Secret Sphere stands tall as one of Italy’s best-kept secrets (pun intended). For years, they pumped out very solid progressive power metal releases. In 2012, however, they were joined by a singer whose talent transcends reality. Michele Luppi’s voice is in the upper echelon of singers like Daniel Heiman or Michael Kiske. He’s so much better than every other singer out there, that it has drawn a lot of attention to the band. And rightfully so: 2012’s “Portrait of a Dying Heart” is an unbelievable effort, with a dynamic range of sounds that is topped off by Luppi’s incredible performance. The band has since re-recorded one of their older records with Luppi, but the real point of interest is their next full-length: “The Nature of Time”.
Though it might differ somewhat sonically, “The Nature of Time” is actually consistent with many of Secret Sphere’s albums prior to “Portrait of a Dying Heart”. The band has excelled at writing a handful of truly incredible, memorable tunes on each record, with the remainder of the songs being simply enjoyable. In this case, it is the single, “The Calling”, which stands out as the band’s most potent effort. It isn’t a speedy or upbeat track, but it does have that soothing romantic feel that a lot of Italian power metal owns. Luppi’s performance is of course the driving factor for this song, but all of the instruments come together successfully: the way the bass drum doubles up in the final chorus is perfect, the guitar solo has magnificent phrasing, and the keyboards as always provide great atmosphere.
“The Nature of Time” spends a lot of time – too much in fact – on its softer side. Few bands are equipped as well as Secret Sphere to pull this off, but this is supposed to be heavy metal, with an emphasis on heavy. Some of the more aggressive tunes like “Courage” or the lengthy epic “The Awakening” show the band at their best because of the sheer energy they contain. While some of the more somber tracks like “Love” and “Kindness” are done tastefully, there’s simply too much of it on a 55-minute record. Even a song like “Faith”, which spends much of its time with distorted guitars, just doesn’t feel all that heavy, particularly compared to some of the band’s previous work. The album does start to get heavier towards the end (such as on "Commitment", where the band borrows the feel of Angra's "Nothing To Say" in the intro), but the damage is done by this point.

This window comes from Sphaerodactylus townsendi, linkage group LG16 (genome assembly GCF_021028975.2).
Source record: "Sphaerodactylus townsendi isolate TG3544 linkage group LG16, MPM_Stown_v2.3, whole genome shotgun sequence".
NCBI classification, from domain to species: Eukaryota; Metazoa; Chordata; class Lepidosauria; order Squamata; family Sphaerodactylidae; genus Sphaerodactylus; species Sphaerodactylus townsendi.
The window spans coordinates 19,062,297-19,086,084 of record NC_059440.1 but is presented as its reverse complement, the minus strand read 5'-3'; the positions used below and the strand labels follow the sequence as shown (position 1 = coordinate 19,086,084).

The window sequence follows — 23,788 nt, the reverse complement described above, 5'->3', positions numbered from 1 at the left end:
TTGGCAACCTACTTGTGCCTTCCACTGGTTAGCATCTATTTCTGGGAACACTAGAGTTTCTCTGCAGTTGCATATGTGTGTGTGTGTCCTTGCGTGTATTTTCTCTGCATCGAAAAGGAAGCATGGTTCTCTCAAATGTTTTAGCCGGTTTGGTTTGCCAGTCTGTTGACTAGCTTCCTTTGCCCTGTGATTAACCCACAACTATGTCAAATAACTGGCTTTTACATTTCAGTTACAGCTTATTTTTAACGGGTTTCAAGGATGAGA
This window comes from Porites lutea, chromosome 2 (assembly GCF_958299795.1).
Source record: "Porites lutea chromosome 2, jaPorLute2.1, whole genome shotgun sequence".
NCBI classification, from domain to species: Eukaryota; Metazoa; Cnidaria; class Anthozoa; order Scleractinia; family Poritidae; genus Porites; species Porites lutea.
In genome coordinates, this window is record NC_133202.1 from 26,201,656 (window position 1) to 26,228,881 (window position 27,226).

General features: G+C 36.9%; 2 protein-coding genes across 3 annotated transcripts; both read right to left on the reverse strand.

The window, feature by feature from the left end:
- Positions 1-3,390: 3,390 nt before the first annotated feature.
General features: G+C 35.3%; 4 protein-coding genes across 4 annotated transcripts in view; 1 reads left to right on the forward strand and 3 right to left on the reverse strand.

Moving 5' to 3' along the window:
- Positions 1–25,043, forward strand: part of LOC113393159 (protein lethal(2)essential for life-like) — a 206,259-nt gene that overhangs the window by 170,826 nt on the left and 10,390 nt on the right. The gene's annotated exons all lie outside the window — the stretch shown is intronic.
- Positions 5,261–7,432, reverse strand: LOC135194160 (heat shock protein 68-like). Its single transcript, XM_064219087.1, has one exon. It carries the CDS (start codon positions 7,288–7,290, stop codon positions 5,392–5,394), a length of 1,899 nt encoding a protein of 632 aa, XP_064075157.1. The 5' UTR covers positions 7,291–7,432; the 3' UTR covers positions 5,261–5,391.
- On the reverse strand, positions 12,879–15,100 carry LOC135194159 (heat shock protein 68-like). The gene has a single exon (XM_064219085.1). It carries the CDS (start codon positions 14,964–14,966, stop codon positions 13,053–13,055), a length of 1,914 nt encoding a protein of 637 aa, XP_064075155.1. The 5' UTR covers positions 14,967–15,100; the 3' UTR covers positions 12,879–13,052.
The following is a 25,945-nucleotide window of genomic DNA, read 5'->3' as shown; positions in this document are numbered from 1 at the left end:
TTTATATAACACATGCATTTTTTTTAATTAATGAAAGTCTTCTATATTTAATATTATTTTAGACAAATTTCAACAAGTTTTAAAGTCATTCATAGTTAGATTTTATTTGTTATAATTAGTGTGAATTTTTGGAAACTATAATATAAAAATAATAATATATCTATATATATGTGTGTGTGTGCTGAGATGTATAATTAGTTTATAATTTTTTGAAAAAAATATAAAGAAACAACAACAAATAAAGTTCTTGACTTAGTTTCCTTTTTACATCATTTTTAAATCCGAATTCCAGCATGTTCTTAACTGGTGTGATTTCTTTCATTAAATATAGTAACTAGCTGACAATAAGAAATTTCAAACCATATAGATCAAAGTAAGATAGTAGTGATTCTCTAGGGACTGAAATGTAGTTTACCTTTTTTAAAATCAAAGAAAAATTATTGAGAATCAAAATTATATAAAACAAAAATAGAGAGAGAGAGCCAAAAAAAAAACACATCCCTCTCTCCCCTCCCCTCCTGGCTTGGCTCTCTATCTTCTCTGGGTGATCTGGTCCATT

The other fault of this record is the fact that it’s a concept album. While this is not inherently a problem, the outro of every single track has some sort of interlude or voiceover. It makes the album a very seamless experience, which is appreciated, but it also accentuates the lack of individual highlights. It’s easy to forgive these moments on an album like “Operation Mindcrime” where every single track is one of metal’s most compelling songs, but on “The Nature of Time”, it is harder to overlook.
To be fair to Secret Sphere, the criticisms of this album are amplified because of how good the last record was. “Portrait of a Dying Heart” was a testament to what happens when every musician is clicking on the same page. Luppi took an already great release to the next level, but on “The Nature of Time”, his talents feel underutilized. Sure, he’s carrying some of the more monotonous tracks, but there is so much potential hidden within this band that they only occasionally tap into. To reiterate, “The Nature of Time” is very enjoyable; it just isn’t a top-tier release like the band’s last record.
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4.0/5 or 80%.
Written by Scott